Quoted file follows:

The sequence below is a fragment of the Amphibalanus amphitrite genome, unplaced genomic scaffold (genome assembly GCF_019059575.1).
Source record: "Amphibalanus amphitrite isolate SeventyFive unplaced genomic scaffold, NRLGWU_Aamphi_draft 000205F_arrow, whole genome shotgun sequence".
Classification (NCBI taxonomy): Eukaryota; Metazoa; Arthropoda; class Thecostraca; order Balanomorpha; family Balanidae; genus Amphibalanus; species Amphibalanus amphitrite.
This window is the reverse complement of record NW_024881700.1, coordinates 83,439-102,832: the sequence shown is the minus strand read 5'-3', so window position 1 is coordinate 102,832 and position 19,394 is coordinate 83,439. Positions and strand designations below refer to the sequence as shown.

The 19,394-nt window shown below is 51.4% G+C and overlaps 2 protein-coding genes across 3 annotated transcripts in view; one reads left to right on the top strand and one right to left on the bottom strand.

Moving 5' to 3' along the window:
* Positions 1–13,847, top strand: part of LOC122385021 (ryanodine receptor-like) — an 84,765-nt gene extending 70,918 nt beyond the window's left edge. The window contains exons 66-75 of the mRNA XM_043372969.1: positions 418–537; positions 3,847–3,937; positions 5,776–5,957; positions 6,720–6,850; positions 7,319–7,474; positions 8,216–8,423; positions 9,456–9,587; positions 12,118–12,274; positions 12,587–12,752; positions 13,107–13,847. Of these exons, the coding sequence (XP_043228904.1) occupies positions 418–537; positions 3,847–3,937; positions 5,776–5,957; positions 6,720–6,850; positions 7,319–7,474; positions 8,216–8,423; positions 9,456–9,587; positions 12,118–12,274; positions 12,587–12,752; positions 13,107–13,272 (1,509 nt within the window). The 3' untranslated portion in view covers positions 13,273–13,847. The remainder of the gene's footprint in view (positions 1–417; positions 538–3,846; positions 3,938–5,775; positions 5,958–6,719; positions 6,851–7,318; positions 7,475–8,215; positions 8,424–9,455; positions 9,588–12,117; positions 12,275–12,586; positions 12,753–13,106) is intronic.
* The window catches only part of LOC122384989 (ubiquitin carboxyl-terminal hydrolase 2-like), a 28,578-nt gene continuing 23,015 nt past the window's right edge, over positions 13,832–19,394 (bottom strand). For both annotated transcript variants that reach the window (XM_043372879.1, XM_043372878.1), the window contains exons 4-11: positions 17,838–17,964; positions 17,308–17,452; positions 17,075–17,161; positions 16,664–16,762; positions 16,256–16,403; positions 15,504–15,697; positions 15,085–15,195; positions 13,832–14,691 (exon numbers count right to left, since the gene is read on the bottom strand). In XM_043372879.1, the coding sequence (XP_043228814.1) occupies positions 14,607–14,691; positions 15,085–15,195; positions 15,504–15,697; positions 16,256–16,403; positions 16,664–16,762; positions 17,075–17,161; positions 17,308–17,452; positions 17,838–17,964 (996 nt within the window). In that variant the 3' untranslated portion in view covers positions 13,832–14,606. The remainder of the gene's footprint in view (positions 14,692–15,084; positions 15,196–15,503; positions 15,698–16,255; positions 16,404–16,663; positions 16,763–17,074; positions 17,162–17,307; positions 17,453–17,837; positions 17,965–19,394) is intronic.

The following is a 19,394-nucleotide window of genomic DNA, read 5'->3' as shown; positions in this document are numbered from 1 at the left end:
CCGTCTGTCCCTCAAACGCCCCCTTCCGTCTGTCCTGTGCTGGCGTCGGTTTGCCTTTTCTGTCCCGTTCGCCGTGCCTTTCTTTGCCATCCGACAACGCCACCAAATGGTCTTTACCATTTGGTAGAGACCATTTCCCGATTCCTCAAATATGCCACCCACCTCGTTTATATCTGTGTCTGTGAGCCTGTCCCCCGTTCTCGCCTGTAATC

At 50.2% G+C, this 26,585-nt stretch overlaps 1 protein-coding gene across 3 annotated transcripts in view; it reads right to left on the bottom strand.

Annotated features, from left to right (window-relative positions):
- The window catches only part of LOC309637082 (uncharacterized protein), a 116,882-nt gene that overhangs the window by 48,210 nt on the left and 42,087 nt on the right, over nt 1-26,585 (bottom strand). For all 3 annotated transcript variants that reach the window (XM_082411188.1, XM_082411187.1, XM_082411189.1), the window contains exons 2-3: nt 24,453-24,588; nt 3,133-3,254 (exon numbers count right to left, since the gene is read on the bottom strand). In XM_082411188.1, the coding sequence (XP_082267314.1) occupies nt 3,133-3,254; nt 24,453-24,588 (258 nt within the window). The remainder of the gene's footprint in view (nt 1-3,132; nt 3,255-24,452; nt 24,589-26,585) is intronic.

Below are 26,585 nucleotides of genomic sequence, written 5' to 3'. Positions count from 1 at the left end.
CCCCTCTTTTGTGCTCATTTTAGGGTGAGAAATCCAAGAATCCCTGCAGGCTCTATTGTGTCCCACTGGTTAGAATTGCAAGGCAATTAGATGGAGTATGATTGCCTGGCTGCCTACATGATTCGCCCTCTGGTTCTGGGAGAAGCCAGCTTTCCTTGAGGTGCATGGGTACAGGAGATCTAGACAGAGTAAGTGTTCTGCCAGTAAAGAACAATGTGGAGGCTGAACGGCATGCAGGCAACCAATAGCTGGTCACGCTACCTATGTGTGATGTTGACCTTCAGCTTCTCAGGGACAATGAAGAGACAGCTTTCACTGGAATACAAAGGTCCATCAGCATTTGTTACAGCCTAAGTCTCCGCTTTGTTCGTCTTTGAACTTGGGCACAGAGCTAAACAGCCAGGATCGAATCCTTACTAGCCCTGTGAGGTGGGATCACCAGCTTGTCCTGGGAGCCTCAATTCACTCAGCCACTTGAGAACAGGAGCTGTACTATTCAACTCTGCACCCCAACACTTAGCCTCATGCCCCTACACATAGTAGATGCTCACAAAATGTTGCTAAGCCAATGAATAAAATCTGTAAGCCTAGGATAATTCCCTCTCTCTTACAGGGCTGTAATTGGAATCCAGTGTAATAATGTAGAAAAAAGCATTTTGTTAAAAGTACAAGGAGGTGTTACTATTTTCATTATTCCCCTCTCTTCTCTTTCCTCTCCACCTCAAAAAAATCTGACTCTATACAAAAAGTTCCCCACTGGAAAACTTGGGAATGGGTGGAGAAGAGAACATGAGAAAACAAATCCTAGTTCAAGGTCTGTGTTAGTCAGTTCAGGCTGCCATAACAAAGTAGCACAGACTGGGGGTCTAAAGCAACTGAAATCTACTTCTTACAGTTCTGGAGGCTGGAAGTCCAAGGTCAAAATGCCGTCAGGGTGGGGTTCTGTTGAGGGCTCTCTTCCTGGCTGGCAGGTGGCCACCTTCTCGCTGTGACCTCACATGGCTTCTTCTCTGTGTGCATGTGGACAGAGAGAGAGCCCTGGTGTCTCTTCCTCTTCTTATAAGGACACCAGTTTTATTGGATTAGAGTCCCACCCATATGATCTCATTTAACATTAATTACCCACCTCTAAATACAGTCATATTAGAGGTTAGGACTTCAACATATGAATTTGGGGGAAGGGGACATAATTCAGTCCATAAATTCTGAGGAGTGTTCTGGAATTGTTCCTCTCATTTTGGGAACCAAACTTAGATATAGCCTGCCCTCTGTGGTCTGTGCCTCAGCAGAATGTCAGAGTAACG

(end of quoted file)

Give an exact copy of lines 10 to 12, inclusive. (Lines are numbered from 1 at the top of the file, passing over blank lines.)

CCGTCTGTCCCTCAAACGCCCCCTTCCGTCTGTCCTGTGCTGGCGTCGGTTTGCCTTTTCTGTCCCGTTCGCCGTGCCTTTCTTTGCCATCCGACAACGCCACCAAATGGTCTTTACCATTTGGTAGAGACCATTTCCCGATTCCTCAAATATGCCACCCACCTCGTTTATATCTGTGTCTGTGAGCCTGTCCCCCGTTCTCGCCTGTAATC

At 50.2% G+C, this 26,585-nt stretch overlaps 1 protein-coding gene across 3 annotated transcripts in view; it reads right to left on the bottom strand.

Annotated features, from left to right (window-relative positions):